Lisa Kimball is the Associate Dean of Lifelong Learning and Professor of Christian Formation and Congregational Leadership at Virginia Theological Seminary. Her research, teaching, and writing focus on faith transmission in a hyper-connected digital age and how religious pluralism and declining religious affiliation are opportunities for re-imagining being church. She is currently Project Director of Baptized for Life: An Episcopal Discipleship Initiative, using the pattern of the ancient catechumenate to form courageous Christian lives of meaning and purpose. Committed to deep listening in diverse cultural contexts, Lisa prioritizes collaboration, working closely with local congregations, ecumenical bodies, and being outdoors whenever possible.


Joy_Arroyo

Joy L. Arroyo is a lecturer in Princeton University’s writing department. She is a practical theologian who investigates spirituality and faith in the United States using qualitative and interdisciplinary methods of inquiry. Her dissertation investigated how vulnerability, narrative, and communal response may form and transform maternal spirituality. Currently, she is researching congregations that incorporate fantasy fiction and film in worship and education to illuminate moral and social concerns.


Shonda Nicole Gladden is the first female lead pastor of The St. Paul AME Church in Indianapolis and is the visionary founder of Good to the SOUL, a social enterprise specializing in resources and experiences that promote human flourishing. Energized by the Spirit, Shonda is a scholar practitioner immersed in work that cultivates and curates goodness at the intersections of faith, art and intellect.


Kate Harmon Siberine is the Curate at the Episcopal Church of the Good Shepherd in Nashua, New Hampshire. In her work with the Confirmation Project and in her congregational context, she finds great joy in empowering people at every stage of life to claim their discipleship and live their faith. Kate graduated from the University of Wisconsin at Madison and Virginia Theological Seminary and co-authored a chapter in Cultivating Teen Faith: Insights from the Confirmation Project.


Jake Sorenson is the founder and director of Sacred Playgrounds, a ministry offering research and training to camps and congregations. He has a Ph.D. in practical theology from Luther Seminary, an M.Div. from Princeton Theological Seminary, and more than fifteen years of experience in camping ministry and congregational youth ministry. He served as the camp consultant and quantitative researcher on the Confirmation Project. He has authored numerous articles on camping ministry, and he has presented at colleges, seminaries, and camps across the country. He lives in rural Wisconsin with his wife Anna (a Lutheran pastor) and their two boys, Elijah and Nathanael.


“Kate-O” Unruh worked as a Graduate Assistant on the Confirmation Project during the first few years of her doctoral program at Princeton Theological Seminary. Her forthcoming dissertation focuses on findings about confirmation practices in the United Methodist Church. She also co-authored a chapter in Cultivating Teen Faith: Insights from the Confirmation Project. Currently, Kate serves as the Managing Director of the Youth Ministry Innovation Lab at The Center for Youth Ministry Training and is an adjunct professor at Memphis Theological Seminary. She lives in Nashville with her husband and two young children.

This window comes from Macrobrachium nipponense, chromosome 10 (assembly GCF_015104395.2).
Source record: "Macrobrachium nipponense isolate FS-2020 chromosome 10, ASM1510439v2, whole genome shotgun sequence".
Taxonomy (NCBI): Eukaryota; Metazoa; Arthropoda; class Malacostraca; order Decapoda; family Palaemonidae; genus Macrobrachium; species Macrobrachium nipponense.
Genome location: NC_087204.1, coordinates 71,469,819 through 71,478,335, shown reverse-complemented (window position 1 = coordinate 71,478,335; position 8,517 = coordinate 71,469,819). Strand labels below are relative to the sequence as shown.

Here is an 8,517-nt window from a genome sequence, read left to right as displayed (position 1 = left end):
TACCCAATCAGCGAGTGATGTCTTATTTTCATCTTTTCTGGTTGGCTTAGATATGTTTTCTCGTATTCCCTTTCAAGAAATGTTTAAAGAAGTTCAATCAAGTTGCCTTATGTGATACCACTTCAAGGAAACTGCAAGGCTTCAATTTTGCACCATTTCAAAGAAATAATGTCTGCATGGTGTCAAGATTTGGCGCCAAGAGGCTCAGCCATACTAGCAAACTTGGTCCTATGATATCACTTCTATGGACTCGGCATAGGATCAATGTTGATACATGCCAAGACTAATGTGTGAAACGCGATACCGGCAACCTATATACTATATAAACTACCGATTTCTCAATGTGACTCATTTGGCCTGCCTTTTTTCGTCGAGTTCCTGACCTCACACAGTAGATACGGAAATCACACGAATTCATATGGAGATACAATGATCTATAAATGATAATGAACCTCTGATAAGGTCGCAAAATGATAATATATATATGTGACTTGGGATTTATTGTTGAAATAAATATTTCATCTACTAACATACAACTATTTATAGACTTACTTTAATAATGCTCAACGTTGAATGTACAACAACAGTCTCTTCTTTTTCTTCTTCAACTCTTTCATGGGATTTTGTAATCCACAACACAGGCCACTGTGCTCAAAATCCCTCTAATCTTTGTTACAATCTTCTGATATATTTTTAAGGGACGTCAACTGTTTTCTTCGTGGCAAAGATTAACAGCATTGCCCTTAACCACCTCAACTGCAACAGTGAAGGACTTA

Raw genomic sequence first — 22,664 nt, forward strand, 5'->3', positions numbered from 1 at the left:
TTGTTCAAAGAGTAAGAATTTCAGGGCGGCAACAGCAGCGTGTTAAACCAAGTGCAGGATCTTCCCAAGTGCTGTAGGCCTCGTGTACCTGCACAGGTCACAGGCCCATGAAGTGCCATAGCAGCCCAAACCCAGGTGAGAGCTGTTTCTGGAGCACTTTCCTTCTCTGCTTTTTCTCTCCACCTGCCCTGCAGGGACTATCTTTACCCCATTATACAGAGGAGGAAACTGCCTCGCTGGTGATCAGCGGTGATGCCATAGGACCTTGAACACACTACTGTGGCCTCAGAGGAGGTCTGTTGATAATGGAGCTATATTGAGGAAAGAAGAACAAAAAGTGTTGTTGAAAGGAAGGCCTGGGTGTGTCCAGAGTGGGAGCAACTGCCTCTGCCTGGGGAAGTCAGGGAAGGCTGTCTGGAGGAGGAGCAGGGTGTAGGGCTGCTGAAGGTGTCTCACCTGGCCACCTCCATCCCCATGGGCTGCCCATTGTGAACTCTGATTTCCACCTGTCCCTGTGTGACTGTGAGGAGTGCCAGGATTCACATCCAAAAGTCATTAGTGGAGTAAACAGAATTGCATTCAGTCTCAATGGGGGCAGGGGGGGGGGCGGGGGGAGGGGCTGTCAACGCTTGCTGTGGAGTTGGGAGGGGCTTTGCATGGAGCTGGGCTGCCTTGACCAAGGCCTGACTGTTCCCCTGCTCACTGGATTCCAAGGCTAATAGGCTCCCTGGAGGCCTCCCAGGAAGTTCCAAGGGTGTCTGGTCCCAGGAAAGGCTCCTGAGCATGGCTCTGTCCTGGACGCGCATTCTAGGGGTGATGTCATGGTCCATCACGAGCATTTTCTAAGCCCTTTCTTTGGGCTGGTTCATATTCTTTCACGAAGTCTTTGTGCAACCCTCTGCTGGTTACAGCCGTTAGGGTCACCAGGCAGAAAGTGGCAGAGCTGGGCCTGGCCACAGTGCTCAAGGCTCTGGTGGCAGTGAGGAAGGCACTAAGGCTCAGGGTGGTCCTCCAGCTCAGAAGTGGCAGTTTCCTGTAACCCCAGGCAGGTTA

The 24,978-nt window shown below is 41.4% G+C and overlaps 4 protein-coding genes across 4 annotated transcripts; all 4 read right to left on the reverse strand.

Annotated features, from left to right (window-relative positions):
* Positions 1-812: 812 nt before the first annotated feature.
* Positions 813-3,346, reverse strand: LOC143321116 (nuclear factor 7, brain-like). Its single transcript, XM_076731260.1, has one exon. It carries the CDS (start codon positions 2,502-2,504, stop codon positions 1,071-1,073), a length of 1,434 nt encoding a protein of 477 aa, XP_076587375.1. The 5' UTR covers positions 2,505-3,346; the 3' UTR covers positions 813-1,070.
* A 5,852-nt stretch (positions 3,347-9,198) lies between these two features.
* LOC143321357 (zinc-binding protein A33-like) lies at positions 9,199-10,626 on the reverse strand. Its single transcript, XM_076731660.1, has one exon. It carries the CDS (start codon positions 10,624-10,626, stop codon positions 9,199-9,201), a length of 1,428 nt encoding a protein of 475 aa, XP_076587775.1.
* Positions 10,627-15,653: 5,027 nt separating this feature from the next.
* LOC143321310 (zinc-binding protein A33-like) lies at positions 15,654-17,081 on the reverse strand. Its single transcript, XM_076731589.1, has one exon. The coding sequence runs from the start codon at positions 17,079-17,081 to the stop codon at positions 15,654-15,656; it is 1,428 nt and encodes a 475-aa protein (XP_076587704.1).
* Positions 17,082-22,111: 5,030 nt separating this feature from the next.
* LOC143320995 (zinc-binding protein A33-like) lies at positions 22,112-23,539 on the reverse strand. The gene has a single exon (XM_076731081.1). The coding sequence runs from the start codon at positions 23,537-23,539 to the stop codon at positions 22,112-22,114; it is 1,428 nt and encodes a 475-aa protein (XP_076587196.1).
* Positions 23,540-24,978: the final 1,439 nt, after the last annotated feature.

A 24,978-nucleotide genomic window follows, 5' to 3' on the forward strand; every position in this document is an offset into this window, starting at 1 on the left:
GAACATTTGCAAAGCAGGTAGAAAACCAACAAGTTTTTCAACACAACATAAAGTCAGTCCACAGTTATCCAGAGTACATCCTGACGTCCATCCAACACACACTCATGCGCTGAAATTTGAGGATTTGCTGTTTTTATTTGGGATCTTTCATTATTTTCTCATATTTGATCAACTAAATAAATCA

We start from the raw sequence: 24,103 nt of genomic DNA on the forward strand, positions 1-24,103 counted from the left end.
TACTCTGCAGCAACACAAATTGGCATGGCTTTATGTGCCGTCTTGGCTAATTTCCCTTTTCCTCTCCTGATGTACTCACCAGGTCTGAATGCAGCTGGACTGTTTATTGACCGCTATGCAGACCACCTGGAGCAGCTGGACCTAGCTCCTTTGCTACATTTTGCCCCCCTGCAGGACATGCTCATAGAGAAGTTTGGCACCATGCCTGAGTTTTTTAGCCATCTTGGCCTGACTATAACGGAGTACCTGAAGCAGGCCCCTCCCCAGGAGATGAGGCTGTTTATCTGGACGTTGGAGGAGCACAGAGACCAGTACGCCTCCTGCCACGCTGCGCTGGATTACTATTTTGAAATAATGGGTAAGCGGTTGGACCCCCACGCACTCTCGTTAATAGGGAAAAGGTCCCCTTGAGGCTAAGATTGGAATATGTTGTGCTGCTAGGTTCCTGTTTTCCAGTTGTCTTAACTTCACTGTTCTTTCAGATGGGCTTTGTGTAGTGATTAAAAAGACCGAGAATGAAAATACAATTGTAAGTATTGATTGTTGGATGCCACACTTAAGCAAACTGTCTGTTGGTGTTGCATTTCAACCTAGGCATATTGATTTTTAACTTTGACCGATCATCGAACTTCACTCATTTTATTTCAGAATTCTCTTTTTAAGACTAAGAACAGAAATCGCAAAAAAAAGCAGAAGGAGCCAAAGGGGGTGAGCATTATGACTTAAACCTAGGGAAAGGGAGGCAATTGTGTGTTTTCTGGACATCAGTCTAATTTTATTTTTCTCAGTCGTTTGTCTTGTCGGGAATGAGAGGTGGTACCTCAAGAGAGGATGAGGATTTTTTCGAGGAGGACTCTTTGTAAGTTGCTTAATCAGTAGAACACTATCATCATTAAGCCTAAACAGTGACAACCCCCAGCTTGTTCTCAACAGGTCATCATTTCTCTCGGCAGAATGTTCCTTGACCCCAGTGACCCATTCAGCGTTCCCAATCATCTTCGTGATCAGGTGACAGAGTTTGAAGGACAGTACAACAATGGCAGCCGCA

Event Schedule

Day One

Registration will begin at 12:30PM in the Entry Hallway of the Princeton Theological Seminary Library.

12:30PM Check-in and registration – Entry Hallway, PTS Library

2:00PM Welcome and Introduction, Katherine Douglass – Theron Room, PTS Library

3:00PM Elective A – Erdman Center
– “Communicating the Gospel Anew,” Richard Osmer & Terri Elton – Jack Cooper Conference Room
– “Learning in the Image of God,” Gordon Mikoski – D.B. Clarke Lounge

4:45PM Plenary Session I, Reginald Blount – Theron Room, PTS Library

6:00PM Book Release Banquet – Atrium, PTS Library

7:00PM Round Table Discussions – Atrium, PTS Library
– Facilitated by: Joy Arroyo, Shonda Nicole Gladden, Kate Harmon Siberine, Jacob Sorenson, & Kate Unruh

8:00PM Wine & Dessert Reception, Book Signing – Atrium, PTS Library


Day Two

A light continental breakfast will be served prior to Plenary Session II in the Entry Hallway of the Princeton Theological Seminary.

8:30AM Plenary Session II, Lisa Kimball & Kate Siberine – Library, Theron Room
– “Confirming Mentoring: Mutual Experiences of Incarnation”

9:30AM Coffee Break – Erdman Center

10:00AM Elective B – Erdman Center
– “The Logic of Camp in Christian Education,” Jacob Sorenson – Jack Cooper Conference Room
– “Learning From Each Other: Confirmation in Europe and the US,” Friedrich Schweitzer – D.B. Clarke Lounge

11:30AM Campus Worship in Miller Chapel